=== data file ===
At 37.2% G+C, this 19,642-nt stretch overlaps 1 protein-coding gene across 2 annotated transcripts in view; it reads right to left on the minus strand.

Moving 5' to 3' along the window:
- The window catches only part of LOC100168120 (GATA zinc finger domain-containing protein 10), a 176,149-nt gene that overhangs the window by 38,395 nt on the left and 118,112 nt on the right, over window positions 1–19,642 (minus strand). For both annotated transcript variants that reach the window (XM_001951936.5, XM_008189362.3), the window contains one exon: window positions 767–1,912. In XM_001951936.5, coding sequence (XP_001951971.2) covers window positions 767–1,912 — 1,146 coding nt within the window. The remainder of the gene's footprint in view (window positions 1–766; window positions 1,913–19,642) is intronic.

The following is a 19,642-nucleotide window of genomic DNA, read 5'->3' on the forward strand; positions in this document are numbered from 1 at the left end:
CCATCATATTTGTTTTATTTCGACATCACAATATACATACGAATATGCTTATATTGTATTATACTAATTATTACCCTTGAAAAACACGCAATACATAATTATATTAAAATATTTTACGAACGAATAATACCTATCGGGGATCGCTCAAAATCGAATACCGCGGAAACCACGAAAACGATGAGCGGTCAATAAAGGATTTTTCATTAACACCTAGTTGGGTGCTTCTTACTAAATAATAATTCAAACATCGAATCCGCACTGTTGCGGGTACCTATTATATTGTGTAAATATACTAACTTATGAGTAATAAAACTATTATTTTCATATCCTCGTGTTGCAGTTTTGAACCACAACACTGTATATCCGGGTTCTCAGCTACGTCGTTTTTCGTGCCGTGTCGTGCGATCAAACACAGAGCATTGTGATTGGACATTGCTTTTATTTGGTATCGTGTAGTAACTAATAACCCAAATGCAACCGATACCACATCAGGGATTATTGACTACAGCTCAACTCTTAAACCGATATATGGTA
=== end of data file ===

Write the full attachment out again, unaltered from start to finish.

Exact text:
At 37.2% G+C, this 19,642-nt stretch overlaps 1 protein-coding gene across 2 annotated transcripts in view; it reads right to left on the minus strand.

Moving 5' to 3' along the window:
- The window catches only part of LOC100168120 (GATA zinc finger domain-containing protein 10), a 176,149-nt gene that overhangs the window by 38,395 nt on the left and 118,112 nt on the right, over window positions 1–19,642 (minus strand). For both annotated transcript variants that reach the window (XM_001951936.5, XM_008189362.3), the window contains one exon: window positions 767–1,912. In XM_001951936.5, coding sequence (XP_001951971.2) covers window positions 767–1,912 — 1,146 coding nt within the window. The remainder of the gene's footprint in view (window positions 1–766; window positions 1,913–19,642) is intronic.

The following is a 19,642-nucleotide window of genomic DNA, read 5'->3' on the forward strand; positions in this document are numbered from 1 at the left end:
CCATCATATTTGTTTTATTTCGACATCACAATATACATACGAATATGCTTATATTGTATTATACTAATTATTACCCTTGAAAAACACGCAATACATAATTATATTAAAATATTTTACGAACGAATAATACCTATCGGGGATCGCTCAAAATCGAATACCGCGGAAACCACGAAAACGATGAGCGGTCAATAAAGGATTTTTCATTAACACCTAGTTGGGTGCTTCTTACTAAATAATAATTCAAACATCGAATCCGCACTGTTGCGGGTACCTATTATATTGTGTAAATATACTAACTTATGAGTAATAAAACTATTATTTTCATATCCTCGTGTTGCAGTTTTGAACCACAACACTGTATATCCGGGTTCTCAGCTACGTCGTTTTTCGTGCCGTGTCGTGCGATCAAACACAGAGCATTGTGATTGGACATTGCTTTTATTTGGTATCGTGTAGTAACTAATAACCCAAATGCAACCGATACCACATCAGGGATTATTGACTACAGCTCAACTCTTAAACCGATATATGGTA